THE media was given a glimpse into the life and times of Newcastle's yesteryear when the gates of a 132-year-old underground reservoir were unlocked last week.
The NSW government and Hunter Water will re-open the reservoir on Tyrrell Street, The Hill to the public in 2015, almost 50 years after it was drained and closed.
Built in 1882, the reservoir is one of the oldest in Australia. At the time, Newcastle was booming and a reliable water supply was needed to store water so it could be delivered straight to people's homes.
Water was pumped into the reservoir from the Walka Water Works near Maitland.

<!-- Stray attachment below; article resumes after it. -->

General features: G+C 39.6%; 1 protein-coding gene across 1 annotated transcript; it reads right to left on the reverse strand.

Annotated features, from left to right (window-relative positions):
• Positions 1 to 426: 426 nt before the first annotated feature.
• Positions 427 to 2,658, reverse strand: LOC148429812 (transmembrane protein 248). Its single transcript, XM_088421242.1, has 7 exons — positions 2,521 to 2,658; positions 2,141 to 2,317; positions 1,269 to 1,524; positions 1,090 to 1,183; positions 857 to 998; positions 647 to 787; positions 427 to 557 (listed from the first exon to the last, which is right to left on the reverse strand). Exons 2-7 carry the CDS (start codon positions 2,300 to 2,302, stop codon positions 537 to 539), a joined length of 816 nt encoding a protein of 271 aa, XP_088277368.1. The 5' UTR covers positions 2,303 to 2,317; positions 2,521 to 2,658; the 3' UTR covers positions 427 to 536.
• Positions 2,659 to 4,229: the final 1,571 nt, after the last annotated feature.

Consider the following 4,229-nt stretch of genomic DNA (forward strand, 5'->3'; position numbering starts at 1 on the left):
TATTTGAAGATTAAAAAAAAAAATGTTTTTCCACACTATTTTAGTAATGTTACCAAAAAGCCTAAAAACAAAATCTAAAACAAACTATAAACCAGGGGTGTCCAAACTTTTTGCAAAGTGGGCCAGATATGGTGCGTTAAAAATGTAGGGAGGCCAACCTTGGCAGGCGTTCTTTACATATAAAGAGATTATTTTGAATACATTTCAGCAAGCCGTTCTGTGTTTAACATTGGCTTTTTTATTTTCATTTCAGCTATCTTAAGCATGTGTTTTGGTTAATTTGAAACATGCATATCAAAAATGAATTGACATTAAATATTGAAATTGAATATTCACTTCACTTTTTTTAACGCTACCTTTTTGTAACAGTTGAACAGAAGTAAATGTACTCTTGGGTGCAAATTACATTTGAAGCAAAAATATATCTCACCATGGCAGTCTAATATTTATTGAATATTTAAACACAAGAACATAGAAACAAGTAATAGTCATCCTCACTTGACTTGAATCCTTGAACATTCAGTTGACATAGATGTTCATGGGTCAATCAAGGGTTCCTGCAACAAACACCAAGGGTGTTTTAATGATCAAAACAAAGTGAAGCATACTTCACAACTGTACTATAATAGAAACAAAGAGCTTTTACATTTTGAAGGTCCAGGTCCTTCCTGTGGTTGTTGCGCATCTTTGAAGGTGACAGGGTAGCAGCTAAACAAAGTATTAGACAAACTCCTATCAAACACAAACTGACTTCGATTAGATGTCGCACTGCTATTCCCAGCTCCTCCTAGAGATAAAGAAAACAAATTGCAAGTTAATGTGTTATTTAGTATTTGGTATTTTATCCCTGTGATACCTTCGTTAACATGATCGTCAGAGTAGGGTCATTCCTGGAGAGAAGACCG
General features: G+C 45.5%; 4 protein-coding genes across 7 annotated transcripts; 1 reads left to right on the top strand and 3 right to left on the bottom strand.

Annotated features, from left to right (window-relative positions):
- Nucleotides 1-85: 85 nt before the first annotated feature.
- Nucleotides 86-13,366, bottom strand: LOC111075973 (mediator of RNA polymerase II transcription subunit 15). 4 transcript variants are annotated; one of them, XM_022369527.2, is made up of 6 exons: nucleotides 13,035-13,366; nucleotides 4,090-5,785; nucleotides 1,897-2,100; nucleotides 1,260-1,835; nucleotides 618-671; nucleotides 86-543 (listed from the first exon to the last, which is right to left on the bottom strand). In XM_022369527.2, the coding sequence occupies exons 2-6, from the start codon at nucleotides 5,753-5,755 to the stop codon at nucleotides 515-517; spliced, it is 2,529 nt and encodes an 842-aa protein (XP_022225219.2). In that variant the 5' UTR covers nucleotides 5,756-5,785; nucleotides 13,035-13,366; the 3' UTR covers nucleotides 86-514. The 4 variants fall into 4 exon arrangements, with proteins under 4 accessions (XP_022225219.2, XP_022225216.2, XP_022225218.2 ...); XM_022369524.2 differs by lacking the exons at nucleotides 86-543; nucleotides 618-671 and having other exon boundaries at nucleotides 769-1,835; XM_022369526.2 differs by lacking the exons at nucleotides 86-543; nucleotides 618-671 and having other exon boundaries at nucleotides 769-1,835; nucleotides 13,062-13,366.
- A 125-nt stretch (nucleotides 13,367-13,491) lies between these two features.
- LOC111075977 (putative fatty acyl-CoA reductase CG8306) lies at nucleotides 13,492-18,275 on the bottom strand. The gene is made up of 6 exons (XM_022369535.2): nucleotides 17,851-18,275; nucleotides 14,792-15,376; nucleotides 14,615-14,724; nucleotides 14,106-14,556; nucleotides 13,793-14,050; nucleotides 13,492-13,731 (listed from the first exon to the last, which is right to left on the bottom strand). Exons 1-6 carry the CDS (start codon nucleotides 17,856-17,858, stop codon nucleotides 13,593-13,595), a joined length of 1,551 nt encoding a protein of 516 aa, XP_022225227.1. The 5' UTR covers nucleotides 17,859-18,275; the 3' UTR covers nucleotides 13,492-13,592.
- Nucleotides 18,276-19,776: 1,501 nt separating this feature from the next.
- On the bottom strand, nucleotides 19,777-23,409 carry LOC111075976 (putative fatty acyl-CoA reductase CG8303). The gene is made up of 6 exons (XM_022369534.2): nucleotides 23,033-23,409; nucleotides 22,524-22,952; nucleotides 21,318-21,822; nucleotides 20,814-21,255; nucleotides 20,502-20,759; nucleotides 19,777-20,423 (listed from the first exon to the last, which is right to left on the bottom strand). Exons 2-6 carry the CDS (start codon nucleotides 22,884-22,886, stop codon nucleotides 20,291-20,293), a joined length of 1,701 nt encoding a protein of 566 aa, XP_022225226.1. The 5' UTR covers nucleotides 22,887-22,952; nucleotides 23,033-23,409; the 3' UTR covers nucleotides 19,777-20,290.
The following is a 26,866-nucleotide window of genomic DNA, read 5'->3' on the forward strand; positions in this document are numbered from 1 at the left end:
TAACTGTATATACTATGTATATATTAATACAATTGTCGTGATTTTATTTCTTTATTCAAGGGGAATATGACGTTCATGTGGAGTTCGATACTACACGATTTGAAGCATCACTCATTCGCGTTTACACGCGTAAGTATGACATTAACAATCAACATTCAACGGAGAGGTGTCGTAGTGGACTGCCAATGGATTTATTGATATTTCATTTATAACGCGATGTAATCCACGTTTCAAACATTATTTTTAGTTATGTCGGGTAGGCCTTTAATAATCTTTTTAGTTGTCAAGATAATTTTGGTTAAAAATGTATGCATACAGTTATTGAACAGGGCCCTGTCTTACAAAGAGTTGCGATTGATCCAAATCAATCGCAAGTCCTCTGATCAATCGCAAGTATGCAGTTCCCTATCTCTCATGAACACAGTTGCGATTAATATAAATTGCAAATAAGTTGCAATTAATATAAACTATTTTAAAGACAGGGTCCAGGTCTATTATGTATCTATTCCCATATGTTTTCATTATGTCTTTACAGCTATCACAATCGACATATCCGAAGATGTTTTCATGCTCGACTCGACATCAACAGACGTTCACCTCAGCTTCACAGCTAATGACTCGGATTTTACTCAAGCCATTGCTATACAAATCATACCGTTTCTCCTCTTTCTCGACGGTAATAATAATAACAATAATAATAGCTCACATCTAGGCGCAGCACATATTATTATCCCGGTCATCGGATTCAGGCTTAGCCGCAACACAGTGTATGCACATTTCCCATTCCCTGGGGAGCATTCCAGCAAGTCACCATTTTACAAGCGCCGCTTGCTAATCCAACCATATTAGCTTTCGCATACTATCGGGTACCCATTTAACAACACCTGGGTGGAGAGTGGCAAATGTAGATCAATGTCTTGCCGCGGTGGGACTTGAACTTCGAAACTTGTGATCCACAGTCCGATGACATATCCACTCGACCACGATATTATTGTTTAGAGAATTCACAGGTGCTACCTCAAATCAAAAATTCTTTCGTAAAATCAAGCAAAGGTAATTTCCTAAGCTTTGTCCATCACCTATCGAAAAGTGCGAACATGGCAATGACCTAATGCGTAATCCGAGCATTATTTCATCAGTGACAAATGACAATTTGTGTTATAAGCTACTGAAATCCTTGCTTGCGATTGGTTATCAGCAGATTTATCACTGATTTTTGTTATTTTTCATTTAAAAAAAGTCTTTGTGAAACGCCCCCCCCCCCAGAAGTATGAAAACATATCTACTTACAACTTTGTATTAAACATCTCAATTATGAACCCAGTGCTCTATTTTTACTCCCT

The underground reservoir can hold more than 2 million litres of water and was built before Newcastle had electricity. Work will need to be carried out to make it safe for the public before it is opened up for tours.
Over the next few months, stairs and lighting will be installed, and ventilation improved.
Hunter Water's managing director Kim Wood said the tours would offer more than a look inside.
"In addition to allowing the public to climb down into the belly of the reservoir, the tour will include a history of the Hunter's original water supply and reveal a glimpse of life in the late 1800s," Mr Wood said.
The tour will also give an insight into the construction of the reservoir and the original Walka Water Scheme, the first in the Hunter to deliver fresh water straight to people's homes.
■ Go to hunterwater.com.au to sign up to the reservoir tour ballot. Go to newcastlestar.com.au to see a photo gallery from the reservoir media tour.